Vemurafenib is a selective inhibitor of BRAF with proven potential to improve overall prognosis in the treatment of BRAF-mutated metastatic melanoma of the skin. Several phase II and phase III trials have been conducted to investigate the presumed benefit. The trials included patients with unresectable stage III or IV melanoma positive for either BRAF V600E or BRAF V600K. In the available studies, vemurafenib single-agent therapy was either tried without a control group in a study including 132 patients [22] or compared to dacarbazine treatment in a trial including 675 patients [59]. Later, it was also tested against combined vemurafenib plus cobimetinib treatment in a trial including 495 patients [48,60] and against combined dabrafenib plus trametinib treatment in a trial including 704 patients [58]. The overall response rates to systemic vemurafenib treatment ranged from 45 to 53% [22,48,59,60]. In comparison, the response rate to conventional dacarbazine treatment was only 5% in the study comparing the 2 agents [59]. However, in some cases, vemurafenib had to be applied for up to 6 months until a response manifested. In that study [59], median progression-free survival was 5.3 months for the vemurafenib group compared to 1.6 months for the dacarbazine group, and the 6-month survival rate observed was 84% for the vemurafenib group compared to 64% for the dacarbazine group. Due to the BRAF inhibitor's superiority in that study, a crossover was recommended by the safety and monitoring board. Interestingly, an objective response could be shown for BRAF V600E as well as for V600K subpopulations.

Overall, the median response duration for vemurafenib ranged from 6.2 to 7.5 months [22,48,58,60], and median progression-free survival ranged between 5.3 and 7.3 months [22,48,58,59,60]. Median overall survival was shown to range from 15.9 to 17.4 months, depending on the study [22,48,58,60].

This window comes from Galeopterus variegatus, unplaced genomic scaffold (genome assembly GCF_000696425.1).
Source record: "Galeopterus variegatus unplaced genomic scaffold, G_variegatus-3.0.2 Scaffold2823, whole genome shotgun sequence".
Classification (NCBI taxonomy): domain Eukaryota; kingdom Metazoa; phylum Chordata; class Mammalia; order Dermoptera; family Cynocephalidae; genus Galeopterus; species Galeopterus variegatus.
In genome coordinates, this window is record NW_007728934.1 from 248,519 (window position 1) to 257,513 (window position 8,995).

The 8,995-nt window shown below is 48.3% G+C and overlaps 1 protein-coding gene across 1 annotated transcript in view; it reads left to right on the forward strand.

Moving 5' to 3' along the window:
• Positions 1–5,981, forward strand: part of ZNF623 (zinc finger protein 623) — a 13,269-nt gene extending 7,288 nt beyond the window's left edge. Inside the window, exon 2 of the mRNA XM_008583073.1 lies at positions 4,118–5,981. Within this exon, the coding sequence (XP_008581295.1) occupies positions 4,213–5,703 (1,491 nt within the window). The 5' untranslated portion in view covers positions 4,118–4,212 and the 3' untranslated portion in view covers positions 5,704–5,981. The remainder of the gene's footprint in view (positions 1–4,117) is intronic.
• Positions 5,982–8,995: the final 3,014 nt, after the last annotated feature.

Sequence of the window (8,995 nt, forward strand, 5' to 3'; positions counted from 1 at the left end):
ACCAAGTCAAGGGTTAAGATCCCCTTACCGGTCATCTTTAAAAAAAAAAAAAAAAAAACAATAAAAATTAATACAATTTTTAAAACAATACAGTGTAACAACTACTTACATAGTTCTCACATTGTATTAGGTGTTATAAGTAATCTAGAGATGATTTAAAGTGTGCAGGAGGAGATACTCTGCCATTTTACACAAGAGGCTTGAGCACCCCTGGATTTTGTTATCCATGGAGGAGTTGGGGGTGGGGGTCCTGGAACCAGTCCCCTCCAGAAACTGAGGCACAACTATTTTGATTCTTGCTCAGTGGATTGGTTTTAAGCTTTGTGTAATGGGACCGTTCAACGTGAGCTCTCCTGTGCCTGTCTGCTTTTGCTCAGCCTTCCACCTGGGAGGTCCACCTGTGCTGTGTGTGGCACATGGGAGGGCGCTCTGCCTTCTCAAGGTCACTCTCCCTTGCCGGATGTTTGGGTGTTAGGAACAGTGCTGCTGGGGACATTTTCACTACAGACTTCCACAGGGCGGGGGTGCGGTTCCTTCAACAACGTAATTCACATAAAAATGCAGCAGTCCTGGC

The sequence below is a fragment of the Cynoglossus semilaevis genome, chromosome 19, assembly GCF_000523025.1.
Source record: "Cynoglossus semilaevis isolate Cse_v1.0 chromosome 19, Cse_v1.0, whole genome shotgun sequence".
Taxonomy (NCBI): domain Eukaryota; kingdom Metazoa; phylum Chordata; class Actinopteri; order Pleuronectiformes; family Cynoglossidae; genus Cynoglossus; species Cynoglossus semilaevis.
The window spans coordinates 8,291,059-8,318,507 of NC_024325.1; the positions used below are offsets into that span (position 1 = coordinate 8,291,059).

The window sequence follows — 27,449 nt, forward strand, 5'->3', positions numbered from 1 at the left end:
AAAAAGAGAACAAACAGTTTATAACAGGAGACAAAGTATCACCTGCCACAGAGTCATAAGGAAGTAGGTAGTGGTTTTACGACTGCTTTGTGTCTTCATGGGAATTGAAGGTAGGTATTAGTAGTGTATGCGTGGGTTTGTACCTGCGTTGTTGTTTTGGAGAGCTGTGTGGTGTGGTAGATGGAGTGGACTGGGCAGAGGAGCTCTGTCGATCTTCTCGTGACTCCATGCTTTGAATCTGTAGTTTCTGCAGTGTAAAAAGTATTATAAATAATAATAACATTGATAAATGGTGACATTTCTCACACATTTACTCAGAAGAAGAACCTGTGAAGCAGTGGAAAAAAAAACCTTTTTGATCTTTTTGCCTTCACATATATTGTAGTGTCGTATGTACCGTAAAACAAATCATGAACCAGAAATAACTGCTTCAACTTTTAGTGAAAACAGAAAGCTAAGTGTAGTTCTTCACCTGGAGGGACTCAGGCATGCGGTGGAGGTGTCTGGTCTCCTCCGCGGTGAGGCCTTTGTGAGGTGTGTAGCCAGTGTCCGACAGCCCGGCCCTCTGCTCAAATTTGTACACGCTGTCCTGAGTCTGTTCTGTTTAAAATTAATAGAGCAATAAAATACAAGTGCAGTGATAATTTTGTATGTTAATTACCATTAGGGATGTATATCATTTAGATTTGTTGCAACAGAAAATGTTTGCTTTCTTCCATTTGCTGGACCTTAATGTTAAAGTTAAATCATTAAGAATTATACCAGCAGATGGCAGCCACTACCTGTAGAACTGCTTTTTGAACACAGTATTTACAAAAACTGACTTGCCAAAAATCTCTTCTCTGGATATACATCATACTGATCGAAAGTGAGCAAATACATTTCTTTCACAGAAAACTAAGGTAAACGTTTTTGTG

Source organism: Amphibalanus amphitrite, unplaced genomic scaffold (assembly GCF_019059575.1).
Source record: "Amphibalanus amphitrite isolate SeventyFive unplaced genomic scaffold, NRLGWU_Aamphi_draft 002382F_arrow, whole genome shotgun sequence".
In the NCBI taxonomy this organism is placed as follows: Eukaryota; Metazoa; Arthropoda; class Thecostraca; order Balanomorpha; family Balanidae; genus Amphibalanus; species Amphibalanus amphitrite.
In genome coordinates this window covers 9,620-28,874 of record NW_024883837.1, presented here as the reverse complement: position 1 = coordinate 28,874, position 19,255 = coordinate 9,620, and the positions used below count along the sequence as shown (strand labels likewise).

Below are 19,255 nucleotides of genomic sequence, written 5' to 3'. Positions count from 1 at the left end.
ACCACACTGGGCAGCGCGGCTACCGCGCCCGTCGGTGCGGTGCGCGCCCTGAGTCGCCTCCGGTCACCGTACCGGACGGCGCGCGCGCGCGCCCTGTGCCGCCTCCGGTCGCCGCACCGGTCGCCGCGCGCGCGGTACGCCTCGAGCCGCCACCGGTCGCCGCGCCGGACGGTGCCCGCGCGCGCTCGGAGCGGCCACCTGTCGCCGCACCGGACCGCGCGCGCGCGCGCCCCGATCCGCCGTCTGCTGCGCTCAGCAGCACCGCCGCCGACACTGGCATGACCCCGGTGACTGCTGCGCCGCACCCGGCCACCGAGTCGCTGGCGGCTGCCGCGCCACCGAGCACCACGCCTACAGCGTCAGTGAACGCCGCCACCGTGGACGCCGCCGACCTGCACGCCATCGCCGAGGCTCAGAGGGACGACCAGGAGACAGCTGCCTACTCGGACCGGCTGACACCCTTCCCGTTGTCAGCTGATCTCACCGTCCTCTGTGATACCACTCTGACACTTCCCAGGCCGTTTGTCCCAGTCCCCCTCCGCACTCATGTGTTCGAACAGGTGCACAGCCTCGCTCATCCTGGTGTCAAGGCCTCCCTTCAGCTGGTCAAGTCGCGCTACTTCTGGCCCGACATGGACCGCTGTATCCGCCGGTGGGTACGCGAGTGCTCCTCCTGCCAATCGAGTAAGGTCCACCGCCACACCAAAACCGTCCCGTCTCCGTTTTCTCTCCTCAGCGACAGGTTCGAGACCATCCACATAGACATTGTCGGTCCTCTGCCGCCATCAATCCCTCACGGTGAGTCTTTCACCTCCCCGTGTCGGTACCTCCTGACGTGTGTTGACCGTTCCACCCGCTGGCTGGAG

Similar results were obtained for dabrafenib, another selective BRAF inhibitor, showing a benefit of systemic dabrafenib treatment for BRAF-mutated, unresectable stage III or stage IV melanoma of the skin. In a series of stage II and stage III trials, the superiority of dabrafenib treatment over conventional dacarbazine treatment could be demonstrated. In the available studies, dabrafenib was tried either against dacarbazine in a trial including 250 patients [61] or against a combination of dacarbazine plus trametinib in 2 trials including 247 [62] and 423 [63] patients, respectively.

When tested against dacarbazine [61], the objective response rate was 50% in the dabrafenib group versus 6% in the dacarbazine group. Median progression-free survival was found to be 5.1 months in the dabrafenib group compared to 2.7 months in the dacarbazine group. The estimated median response duration was 5.5 months in the dabrafenib group and was not met in the dacarbazine group.